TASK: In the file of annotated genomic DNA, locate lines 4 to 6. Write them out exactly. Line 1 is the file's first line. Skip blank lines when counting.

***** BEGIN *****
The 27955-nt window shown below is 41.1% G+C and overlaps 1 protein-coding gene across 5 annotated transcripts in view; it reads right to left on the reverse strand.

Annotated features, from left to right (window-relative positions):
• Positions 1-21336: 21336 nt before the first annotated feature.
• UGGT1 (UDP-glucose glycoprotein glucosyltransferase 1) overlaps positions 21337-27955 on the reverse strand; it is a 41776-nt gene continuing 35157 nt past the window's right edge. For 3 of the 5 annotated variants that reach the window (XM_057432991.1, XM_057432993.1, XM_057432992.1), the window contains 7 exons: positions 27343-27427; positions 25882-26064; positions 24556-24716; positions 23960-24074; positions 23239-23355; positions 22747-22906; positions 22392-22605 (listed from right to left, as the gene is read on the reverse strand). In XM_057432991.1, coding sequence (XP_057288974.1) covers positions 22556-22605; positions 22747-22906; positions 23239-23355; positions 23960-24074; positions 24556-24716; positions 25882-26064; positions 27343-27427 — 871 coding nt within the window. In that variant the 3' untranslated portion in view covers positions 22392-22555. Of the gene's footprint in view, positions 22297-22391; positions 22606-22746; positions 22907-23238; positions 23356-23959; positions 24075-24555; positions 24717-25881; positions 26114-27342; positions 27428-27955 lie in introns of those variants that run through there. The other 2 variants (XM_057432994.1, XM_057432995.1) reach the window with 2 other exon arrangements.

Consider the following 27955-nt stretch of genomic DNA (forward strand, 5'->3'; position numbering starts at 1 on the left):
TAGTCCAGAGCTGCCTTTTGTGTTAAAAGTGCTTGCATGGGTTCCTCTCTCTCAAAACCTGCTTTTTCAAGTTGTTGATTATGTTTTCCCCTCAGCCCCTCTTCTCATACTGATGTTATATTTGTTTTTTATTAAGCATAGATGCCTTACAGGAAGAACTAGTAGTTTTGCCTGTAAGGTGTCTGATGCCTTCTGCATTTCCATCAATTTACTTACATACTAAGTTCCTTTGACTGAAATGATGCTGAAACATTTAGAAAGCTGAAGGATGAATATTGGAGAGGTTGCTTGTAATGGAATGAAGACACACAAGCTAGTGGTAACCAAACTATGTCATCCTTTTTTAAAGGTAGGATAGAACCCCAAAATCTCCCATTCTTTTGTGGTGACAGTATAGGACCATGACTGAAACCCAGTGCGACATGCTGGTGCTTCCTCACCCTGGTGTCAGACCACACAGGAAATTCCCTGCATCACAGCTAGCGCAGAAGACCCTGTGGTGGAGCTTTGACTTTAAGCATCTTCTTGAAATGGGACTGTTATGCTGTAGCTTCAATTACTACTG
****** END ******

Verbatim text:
• UGGT1 (UDP-glucose glycoprotein glucosyltransferase 1) overlaps positions 21337-27955 on the reverse strand; it is a 41776-nt gene continuing 35157 nt past the window's right edge. For 3 of the 5 annotated variants that reach the window (XM_057432991.1, XM_057432993.1, XM_057432992.1), the window contains 7 exons: positions 27343-27427; positions 25882-26064; positions 24556-24716; positions 23960-24074; positions 23239-23355; positions 22747-22906; positions 22392-22605 (listed from right to left, as the gene is read on the reverse strand). In XM_057432991.1, coding sequence (XP_057288974.1) covers positions 22556-22605; positions 22747-22906; positions 23239-23355; positions 23960-24074; positions 24556-24716; positions 25882-26064; positions 27343-27427 — 871 coding nt within the window. In that variant the 3' untranslated portion in view covers positions 22392-22555. Of the gene's footprint in view, positions 22297-22391; positions 22606-22746; positions 22907-23238; positions 23356-23959; positions 24075-24555; positions 24717-25881; positions 26114-27342; positions 27428-27955 lie in introns of those variants that run through there. The other 2 variants (XM_057432994.1, XM_057432995.1) reach the window with 2 other exon arrangements.

Consider the following 27955-nt stretch of genomic DNA (forward strand, 5'->3'; position numbering starts at 1 on the left):
TAGTCCAGAGCTGCCTTTTGTGTTAAAAGTGCTTGCATGGGTTCCTCTCTCTCAAAACCTGCTTTTTCAAGTTGTTGATTATGTTTTCCCCTCAGCCCCTCTTCTCATACTGATGTTATATTTGTTTTTTATTAAGCATAGATGCCTTACAGGAAGAACTAGTAGTTTTGCCTGTAAGGTGTCTGATGCCTTCTGCATTTCCATCAATTTACTTACATACTAAGTTCCTTTGACTGAAATGATGCTGAAACATTTAGAAAGCTGAAGGATGAATATTGGAGAGGTTGCTTGTAATGGAATGAAGACACACAAGCTAGTGGTAACCAAACTATGTCATCCTTTTTTAAAGGTAGGATAGAACCCCAAAATCTCCCATTCTTTTGTGGTGACAGTATAGGACCATGACTGAAACCCAGTGCGACATGCTGGTGCTTCCTCACCCTGGTGTCAGACCACACAGGAAATTCCCTGCATCACAGCTAGCGCAGAAGACCCTGTGGTGGAGCTTTGACTTTAAGCATCTTCTTGAAATGGGACTGTTATGCTGTAGCTTCAATTACTACTG